Kit: Lockheed TF-104G Starfighter
Kit Number: 1004
Price: Y1000, about US$18.00 in the States
Markings: four aircraft
69th TFTS, 58th TTW, USAF (generic bare-metal scheme)
203rd Sqdn., JASDF (generic bare-metal)
207th Sqdn., JASDF (silver paint)
10 JBW, Force Aerianna Belge (camo)
It's hard to write an objective-sounding review of this kit, because what I will say about it could have easily come from a Hasegawa advertising brochure. What I will say is this: the TF-104G is the finest 1/72nd scale aircraft kit I have ever seen. Strong praise indeed, but read on.
Hasegawa, in keeping with its other releases of late, engineered the kit so that several versions could be offered for minimal extra tooling costs. The TF-104G is no exception; it includes a totally new sprue that includes the two-seat forward fuselage, additional ejection seats (yes, seats...more in a minute), nose gear, and cockpit tub.
The cockpit includes two different seat types--the Lockheed and the Martin-Baker MB-7--and each comprises not one but three parts each for the Lockheed and four for the Martin-Baker! I used the M-B seats in my model, and with some True Details seat belts a very tough-looking seat resulted! Instrument panels and side consoles are fully detailed, and the instrument panel is molded in clear so that a realistic radar PPI can be painted! In addition, the side consoles were molded flat so that the details could be represented properly; the modeler simply tilts the sides of the cockpit so that the panels are canted--very nice. This cockpit can be shown under the clear, distortion-free, canopy, or the canopy can be cemented open.
When I built the landing gear, I learned something. To accomidate the second cockpit, the nose gear well was turned 180 degrees so that the nose strut retracts aft, not forward like the single seaters; however, the nose gear is placed in the same exact location relative to the main gear struts. I had to pick up my completed ERTL F-104G to confirm this, so don't let that throw you.
Landing gear is nicely done, with all the retractor arms being represented on the struts--something not seen on some larger Starfighter kits. Both smooth and bulged-type main gear doors are included. Other goodies include a complete set of clear lights, two styles of main gear tires, wingtip and underwing drop tanks.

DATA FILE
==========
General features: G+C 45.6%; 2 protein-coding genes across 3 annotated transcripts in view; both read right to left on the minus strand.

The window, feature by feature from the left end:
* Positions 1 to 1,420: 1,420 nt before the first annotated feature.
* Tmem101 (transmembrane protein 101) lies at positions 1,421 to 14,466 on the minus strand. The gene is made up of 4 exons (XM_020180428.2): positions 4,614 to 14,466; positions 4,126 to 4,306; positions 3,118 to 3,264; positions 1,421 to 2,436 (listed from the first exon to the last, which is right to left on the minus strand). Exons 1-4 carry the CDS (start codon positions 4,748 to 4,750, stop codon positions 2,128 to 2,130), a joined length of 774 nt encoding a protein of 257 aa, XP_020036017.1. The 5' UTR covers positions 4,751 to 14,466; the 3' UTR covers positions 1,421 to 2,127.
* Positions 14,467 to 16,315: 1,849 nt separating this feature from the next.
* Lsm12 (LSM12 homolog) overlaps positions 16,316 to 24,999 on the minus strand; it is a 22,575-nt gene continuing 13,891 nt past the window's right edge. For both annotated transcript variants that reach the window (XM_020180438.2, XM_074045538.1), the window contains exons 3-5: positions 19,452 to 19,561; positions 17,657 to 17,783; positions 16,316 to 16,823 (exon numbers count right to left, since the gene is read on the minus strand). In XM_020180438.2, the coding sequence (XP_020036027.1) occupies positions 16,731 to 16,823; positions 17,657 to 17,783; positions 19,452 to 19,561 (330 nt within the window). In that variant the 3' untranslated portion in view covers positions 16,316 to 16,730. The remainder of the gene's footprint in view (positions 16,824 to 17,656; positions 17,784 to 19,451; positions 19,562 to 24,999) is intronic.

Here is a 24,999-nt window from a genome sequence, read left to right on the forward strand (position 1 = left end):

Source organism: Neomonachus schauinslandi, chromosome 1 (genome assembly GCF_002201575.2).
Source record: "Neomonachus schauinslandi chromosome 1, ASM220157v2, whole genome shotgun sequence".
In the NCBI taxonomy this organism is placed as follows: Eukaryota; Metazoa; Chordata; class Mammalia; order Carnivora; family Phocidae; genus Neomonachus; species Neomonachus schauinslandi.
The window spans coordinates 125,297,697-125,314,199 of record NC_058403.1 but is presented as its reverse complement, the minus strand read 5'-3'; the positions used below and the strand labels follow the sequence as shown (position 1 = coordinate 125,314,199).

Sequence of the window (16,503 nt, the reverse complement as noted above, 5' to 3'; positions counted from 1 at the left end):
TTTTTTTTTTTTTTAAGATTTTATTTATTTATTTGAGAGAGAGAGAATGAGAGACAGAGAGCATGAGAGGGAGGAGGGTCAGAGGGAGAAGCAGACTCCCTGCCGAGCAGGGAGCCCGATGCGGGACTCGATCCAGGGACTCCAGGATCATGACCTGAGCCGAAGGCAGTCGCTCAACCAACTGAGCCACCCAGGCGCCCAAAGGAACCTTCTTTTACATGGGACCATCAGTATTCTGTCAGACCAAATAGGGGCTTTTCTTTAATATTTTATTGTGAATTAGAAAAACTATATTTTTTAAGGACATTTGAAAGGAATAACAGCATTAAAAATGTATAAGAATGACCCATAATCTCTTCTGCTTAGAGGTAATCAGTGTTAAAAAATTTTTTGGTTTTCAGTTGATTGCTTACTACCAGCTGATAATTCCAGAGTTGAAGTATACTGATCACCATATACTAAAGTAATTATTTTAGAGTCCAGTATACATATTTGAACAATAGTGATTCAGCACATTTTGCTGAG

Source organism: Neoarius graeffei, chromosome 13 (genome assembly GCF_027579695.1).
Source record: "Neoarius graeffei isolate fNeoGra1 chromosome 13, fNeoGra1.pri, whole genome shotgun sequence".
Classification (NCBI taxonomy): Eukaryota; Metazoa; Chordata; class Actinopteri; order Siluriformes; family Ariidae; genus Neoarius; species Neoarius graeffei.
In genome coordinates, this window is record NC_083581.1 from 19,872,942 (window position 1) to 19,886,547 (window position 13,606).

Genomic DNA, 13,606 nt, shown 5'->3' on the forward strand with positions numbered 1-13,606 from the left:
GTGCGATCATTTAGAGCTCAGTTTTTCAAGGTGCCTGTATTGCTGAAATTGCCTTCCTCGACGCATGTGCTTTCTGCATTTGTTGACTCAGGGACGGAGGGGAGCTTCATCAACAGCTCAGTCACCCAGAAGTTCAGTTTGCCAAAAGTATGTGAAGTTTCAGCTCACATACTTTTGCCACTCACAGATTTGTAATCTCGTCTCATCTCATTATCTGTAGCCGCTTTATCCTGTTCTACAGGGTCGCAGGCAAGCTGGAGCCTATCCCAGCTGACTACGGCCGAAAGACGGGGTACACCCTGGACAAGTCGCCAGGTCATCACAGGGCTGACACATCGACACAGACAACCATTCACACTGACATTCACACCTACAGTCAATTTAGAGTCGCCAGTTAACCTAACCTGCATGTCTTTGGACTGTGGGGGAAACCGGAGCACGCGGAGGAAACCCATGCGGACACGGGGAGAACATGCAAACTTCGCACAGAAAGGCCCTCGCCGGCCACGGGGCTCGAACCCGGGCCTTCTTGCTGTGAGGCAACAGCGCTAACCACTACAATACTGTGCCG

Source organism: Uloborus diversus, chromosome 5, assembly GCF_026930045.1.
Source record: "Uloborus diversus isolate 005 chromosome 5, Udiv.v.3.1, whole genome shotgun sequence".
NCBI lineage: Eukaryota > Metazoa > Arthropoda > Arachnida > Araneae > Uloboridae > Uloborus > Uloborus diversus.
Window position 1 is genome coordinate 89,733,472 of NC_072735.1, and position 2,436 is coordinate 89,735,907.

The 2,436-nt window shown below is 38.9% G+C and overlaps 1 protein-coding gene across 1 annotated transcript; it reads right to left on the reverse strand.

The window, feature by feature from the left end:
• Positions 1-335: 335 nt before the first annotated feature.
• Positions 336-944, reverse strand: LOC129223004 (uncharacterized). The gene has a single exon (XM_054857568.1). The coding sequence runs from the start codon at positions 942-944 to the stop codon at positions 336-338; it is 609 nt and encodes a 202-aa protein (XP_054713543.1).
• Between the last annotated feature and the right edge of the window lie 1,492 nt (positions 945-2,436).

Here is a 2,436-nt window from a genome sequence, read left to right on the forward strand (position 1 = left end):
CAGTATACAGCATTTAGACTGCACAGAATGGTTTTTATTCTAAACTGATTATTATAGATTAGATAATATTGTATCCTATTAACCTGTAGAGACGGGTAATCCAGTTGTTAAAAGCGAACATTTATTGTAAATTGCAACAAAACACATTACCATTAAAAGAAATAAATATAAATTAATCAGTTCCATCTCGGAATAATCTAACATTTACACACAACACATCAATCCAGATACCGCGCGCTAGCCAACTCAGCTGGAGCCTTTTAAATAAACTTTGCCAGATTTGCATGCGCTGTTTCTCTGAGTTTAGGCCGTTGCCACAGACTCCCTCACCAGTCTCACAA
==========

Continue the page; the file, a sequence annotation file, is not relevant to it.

OK, so it's a class act in the box. How does it go together? Very nicely! The fuselage is split so that the forward/rear fuselage joint and the intake joints all line up. I was expecting trouble, but all I had to do was a bit of filling at the base of both intakes, and I only did that because I was doing a natural-metal scheme and of course the surfaces had to be perfect. The wing-to-fuselage joint is flawless, and the canopy fits perfectly. This is truly the Hasegawa we know and love!
In my opinion, the Starfighter cried out for a natural metal scheme. The Air Force scheme looks plain but it really came alive after doing the natural metal work. Decals fit well and snuggle nicely with the Microscale system. My only gripe with the decals was the usual one with Hasegawa stickies: the white wasn't opaque enough!
This is absolutely a fabalous model, and I intend to build some single-seaters in due course, as there are no shortage of markings for this airplane. Eighteen bucks may sound like a lot for this little plane, but treat yourself: this is a pretty fair model airplane.
Review by Andrew Abshier (Oklahoma City)
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